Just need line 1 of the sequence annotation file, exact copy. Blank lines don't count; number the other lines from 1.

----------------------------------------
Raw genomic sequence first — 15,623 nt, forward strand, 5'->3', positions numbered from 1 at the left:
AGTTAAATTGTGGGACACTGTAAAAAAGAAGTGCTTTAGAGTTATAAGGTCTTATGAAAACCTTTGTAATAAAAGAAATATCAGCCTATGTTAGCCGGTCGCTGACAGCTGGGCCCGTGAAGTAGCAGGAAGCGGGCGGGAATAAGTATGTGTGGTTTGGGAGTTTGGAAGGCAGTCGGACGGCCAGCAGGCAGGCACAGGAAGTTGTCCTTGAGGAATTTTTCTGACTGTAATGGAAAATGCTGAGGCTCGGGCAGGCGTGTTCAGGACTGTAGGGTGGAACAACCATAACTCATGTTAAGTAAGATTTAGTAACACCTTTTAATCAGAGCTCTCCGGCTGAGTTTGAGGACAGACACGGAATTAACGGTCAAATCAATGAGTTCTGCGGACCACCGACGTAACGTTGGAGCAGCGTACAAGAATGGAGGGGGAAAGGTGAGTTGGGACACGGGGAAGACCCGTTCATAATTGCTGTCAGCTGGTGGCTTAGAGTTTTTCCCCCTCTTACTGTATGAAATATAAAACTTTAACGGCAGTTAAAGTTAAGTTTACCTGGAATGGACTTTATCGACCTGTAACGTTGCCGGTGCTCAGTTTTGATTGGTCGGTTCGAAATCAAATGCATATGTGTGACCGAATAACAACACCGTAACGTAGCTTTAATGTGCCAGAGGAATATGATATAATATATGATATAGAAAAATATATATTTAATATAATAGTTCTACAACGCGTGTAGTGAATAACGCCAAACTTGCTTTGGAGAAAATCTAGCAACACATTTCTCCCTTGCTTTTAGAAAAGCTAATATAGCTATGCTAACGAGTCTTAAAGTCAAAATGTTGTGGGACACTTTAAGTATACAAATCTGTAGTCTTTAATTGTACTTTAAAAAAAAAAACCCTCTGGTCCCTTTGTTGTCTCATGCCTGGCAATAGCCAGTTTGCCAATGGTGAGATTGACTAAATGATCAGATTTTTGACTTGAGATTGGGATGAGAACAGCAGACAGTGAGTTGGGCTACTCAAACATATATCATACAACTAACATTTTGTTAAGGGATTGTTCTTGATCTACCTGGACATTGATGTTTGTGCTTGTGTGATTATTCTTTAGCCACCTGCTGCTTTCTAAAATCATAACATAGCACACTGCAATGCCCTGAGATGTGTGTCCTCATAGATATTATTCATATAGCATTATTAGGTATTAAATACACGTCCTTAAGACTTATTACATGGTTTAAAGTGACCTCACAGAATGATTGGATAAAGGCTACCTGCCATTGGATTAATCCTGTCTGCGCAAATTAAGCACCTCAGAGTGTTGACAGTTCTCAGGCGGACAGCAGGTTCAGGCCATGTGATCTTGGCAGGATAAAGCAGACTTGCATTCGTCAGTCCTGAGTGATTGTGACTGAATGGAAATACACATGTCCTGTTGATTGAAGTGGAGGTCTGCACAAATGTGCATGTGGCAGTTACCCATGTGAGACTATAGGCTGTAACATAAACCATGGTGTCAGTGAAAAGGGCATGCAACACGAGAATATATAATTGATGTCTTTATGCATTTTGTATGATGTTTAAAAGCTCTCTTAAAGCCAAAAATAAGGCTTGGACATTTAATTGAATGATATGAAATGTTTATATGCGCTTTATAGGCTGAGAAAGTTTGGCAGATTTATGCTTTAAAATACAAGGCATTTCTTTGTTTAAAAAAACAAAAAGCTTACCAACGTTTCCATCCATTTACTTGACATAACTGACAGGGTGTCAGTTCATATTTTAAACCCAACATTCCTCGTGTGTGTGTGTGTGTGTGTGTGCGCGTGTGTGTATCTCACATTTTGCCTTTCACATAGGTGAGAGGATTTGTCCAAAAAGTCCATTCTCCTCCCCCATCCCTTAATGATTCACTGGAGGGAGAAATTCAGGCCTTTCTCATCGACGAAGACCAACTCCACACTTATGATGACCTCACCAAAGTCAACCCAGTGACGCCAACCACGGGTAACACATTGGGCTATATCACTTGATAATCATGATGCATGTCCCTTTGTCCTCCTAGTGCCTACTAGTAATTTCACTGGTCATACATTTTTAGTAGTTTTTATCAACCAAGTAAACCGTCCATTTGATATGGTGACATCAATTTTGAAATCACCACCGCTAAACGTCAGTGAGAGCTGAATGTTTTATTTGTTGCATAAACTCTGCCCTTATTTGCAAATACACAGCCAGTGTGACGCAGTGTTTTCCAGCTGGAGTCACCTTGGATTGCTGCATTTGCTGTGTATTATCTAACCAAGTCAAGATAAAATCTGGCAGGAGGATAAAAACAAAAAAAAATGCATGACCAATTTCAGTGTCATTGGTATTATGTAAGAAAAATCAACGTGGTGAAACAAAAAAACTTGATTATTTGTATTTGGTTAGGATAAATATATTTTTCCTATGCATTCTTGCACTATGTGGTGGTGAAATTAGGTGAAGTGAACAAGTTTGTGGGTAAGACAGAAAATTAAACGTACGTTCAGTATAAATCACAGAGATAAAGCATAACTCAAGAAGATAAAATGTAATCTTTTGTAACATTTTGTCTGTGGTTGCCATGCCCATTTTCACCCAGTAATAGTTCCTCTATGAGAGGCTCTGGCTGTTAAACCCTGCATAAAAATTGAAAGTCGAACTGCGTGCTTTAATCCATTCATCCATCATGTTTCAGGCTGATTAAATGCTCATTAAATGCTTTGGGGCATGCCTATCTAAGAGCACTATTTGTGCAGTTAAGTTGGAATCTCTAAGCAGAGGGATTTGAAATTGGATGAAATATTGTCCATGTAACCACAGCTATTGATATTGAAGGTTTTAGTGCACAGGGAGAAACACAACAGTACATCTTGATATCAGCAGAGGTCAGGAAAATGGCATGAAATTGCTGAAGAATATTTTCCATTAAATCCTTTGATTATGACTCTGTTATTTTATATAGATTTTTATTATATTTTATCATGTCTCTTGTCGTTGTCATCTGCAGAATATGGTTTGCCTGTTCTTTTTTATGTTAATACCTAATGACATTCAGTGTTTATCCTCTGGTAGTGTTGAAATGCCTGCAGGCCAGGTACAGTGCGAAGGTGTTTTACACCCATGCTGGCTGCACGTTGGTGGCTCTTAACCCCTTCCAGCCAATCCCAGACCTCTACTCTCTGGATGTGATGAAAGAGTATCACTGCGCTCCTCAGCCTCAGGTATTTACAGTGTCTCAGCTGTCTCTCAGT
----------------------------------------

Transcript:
Raw genomic sequence first — 15,623 nt, forward strand, 5'->3', positions numbered from 1 at the left: